How Springboard Creates Progress with Parents

Springboard Collaborative closes the literacy gap by closing the gap between home and school.

We offer summer and afterschool programs that combine daily reading instruction for pre-K through third-graders, weekly workshops training parents to teach reading at home, a rigorous coaching cycle for teachers, and an incentive structure that awards learning tools to families—from books to tablets—in proportion to their children’s reading progress.

Last summer, our scholars replaced what would have been a three-month reading loss with a 3.1-month reading gain. They returned to school in September having more than doubled their annual reading progress.

The author at a Springboard staff training.
The author at a Springboard staff training.

In schools with fewer than 20 percent of parents showing up for report card conferences, Springboard’s weekly family training workshops averaged 91 percent attendance.

 Low-income parents across the country are proving themselves enthusiastic and effective home literacy coaches, and districts are starting to take notice. District leaders first in Philadelphia and now in the Bay Area have asked Springboard to design their citywide blueprint for family engagement. We started with 40 families, and after five years we are now serving 4,000.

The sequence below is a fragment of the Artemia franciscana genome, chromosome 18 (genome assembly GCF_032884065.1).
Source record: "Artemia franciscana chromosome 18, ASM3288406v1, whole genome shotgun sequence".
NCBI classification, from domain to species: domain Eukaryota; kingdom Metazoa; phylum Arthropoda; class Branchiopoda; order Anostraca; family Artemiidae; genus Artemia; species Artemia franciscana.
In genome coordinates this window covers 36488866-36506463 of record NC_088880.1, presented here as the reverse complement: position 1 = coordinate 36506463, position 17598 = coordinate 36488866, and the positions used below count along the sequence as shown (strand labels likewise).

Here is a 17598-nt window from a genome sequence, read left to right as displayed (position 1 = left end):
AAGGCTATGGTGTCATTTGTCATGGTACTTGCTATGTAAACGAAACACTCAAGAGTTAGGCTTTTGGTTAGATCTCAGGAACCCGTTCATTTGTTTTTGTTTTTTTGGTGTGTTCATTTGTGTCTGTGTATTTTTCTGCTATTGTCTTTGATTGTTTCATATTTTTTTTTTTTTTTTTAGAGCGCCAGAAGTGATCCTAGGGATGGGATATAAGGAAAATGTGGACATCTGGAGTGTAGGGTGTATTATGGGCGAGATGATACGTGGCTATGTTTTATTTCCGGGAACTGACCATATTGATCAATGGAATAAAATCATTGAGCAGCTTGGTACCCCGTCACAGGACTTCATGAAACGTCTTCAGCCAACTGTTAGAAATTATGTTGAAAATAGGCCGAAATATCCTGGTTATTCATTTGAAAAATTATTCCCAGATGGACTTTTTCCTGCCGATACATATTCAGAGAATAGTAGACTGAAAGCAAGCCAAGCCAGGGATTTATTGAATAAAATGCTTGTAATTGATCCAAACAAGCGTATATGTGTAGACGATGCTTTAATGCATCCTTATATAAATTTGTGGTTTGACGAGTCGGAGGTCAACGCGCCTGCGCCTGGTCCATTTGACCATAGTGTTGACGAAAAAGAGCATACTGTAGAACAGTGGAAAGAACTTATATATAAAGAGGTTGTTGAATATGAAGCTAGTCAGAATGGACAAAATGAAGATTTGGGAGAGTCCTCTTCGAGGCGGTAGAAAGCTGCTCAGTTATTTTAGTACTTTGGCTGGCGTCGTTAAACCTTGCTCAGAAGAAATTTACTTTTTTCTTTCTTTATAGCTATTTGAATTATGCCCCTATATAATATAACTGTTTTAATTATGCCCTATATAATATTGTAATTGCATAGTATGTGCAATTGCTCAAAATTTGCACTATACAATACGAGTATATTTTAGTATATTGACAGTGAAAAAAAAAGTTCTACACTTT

By training parents and teachers to collaborate, Springboard puts kids on a trajectory that closes the reading achievement gap by fourth grade. By catapulting students in low-income communities to and beyond grade-level expectations before this critical juncture, Springboard gives children the requisite literacy skills to access life opportunities and realize their full potential.

When My Son Sees a Caged Bird

In 2011, I was at a crossroads. I had just piloted Springboard Summer, and the problem finally felt solvable. On the other hand, I had a job offer at McKinsey.

I went to my father for advice, but he kept uncharacteristically quiet. Ultimately, I decided to turn down financial stability to pursue my dream.

Years later, my dad gave me a framed letter for my 25th birthday. It was a story he had written to announce my birth. In it, a Chilean man asks a wise countrywoman what he should wish for his newborn son. Eventually, he wishes: “When my son sees a caged bird, may he set it free. And may the example inspire others to follow.”

“I didn’t weigh in on your decision,” my dad explained, “because I wanted to see if my wish would come true.”

As I said—whether it’s something as tangible as fleeing a country or silent as an unspoken wish—parents’ love for their children is the single greatest and most underutilized natural resource in education.

Isn’t it time we change that?

This story is part of the #Recommit2Kids campaign, marking the 20th anniversary of America’s Promise Alliance and calling the nation to recommit to action on behalf of children and youth.